Thesis 173 implementation of an ERP system in NASA, they show how different elements of organizational routines adjusted dynamically, such as shock absorbers, to allow for a successful implementation of an enterprise information system that was otherwise rigid, as phrased by the authors. While they do mention that the material is changing, the changes is mostly up to the employees’ ability to adapt the IT system and use it in unexpected ways. For example, by writing a type of data into a header field in the software which was not designed for that particular purpose. Today, however, IT systems are becoming more modular and this modularity is to some degree determined by the technology itself, but also by the abilities of the actors in the organizational routine. With this thesis, I contribute to organizational routines studies by introducing the imbrication lens into organizational routines studies. And by doing so means that the technology’s materiality and how it determines the flexibility and inflexibility are directly conceptualized by keeping what technology is separate from what it does together with humans, when it imbricates. To be more precise, it is not the technology itself but how the existing infrastructure of organizational routines, created by past imbrications of human and material agency, explains how the materiality of the technology either affords or constrains actions and ultimately determines if it is retained in an ostensive pattern of the organizational routine. And by conceptually distinguishing between what a technology is (the infrastructure) and how it imbricates, the flexibility or inflexibility of the technology is conceptualized directly and more importantly, the role it plays for any given technology that is enrolled in or un-enrolled from an organizational routine. For example, when the simple head-mounted display constrained the goals of the actors involved in the organizational design routine, it was un-enrolled because it was dependent on the slower plug-in. However, if it was compatible with the new and more efficient plug-in, or if the architects or the engineers were somehow able to reconfigure it so that it was compatible with the new and more efficient plug-in, it might have remained a viable alternative and thus a part of the ostensive pattern of the organizational routine. This illustrates that the materiality of the technology as well as the organizational routine both play an important role and therefore need to be directly conceptualized by keeping the technology and organizational routines distinct from their agencies.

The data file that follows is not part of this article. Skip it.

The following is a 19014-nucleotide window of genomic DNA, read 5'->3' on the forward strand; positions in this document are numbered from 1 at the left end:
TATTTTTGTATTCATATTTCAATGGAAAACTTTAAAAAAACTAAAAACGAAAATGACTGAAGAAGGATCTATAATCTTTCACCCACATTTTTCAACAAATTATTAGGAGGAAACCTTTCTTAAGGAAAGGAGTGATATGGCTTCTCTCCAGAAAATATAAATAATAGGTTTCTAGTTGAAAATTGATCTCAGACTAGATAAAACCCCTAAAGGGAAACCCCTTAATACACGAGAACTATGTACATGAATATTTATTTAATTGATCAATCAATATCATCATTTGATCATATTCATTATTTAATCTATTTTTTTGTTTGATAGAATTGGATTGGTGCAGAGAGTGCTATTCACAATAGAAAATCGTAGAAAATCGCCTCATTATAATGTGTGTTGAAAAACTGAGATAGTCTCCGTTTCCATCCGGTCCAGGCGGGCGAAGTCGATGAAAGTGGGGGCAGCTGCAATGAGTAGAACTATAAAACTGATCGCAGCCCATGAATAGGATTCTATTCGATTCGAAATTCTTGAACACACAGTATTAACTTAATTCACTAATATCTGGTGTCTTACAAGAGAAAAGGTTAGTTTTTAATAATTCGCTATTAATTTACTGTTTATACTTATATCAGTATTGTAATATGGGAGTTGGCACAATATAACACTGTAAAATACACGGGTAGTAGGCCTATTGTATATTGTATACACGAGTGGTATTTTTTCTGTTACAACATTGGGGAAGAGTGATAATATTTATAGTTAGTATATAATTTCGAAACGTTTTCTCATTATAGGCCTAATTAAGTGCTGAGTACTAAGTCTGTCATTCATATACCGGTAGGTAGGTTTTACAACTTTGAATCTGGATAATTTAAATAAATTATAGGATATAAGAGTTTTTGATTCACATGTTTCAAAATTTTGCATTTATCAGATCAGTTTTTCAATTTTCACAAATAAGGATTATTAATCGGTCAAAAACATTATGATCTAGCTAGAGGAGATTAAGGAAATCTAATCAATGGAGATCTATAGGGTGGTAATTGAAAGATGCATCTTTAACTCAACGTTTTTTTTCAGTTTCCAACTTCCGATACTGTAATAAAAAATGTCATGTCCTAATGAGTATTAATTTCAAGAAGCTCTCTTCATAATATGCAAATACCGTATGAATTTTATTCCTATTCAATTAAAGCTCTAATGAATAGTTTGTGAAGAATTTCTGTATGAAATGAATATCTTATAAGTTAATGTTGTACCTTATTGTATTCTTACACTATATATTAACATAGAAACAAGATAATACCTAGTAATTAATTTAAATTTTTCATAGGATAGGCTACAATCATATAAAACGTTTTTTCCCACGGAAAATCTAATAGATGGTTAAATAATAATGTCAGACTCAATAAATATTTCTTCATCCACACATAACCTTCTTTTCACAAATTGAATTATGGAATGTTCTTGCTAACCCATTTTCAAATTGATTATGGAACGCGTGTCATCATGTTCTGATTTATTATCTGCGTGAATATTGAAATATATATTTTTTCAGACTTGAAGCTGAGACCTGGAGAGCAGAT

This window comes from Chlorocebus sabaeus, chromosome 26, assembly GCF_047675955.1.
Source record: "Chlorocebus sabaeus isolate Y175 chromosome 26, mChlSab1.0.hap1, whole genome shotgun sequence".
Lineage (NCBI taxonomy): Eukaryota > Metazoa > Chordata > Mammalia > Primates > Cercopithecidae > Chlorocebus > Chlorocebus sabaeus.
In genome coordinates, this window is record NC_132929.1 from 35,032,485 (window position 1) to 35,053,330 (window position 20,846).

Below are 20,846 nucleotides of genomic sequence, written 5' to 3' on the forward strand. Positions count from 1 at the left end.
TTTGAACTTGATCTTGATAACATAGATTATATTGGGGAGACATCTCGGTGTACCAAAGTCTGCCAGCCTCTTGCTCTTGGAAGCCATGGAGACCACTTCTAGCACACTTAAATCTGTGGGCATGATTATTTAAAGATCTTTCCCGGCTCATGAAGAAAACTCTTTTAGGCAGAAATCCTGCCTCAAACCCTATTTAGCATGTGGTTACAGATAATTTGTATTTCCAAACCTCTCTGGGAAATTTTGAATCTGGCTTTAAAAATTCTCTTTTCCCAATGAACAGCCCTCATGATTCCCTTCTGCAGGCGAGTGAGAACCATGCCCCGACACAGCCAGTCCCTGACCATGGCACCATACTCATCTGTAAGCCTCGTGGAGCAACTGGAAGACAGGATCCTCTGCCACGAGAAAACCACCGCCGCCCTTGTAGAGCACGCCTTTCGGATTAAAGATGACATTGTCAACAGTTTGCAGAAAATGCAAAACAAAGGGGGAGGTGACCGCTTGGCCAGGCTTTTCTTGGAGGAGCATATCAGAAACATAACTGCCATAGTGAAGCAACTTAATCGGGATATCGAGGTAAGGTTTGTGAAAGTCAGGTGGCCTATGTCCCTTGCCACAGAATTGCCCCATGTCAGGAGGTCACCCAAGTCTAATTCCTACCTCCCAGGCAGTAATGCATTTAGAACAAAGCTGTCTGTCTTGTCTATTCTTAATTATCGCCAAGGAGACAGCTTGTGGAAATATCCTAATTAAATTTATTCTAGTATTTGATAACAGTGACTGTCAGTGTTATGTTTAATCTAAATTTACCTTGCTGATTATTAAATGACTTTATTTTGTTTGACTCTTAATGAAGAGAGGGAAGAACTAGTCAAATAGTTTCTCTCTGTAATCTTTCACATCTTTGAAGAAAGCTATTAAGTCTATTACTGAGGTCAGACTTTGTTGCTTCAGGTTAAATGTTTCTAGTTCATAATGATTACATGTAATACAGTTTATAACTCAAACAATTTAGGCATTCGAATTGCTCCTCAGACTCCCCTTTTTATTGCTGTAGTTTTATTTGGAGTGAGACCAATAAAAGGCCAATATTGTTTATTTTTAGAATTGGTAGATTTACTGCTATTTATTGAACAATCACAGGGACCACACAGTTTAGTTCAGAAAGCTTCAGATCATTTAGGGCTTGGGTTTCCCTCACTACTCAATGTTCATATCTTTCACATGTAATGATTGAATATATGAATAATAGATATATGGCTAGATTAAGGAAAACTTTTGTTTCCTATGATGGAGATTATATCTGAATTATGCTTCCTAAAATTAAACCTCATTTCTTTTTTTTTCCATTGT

Current theories within organizational routines theory have provided many insights into this area.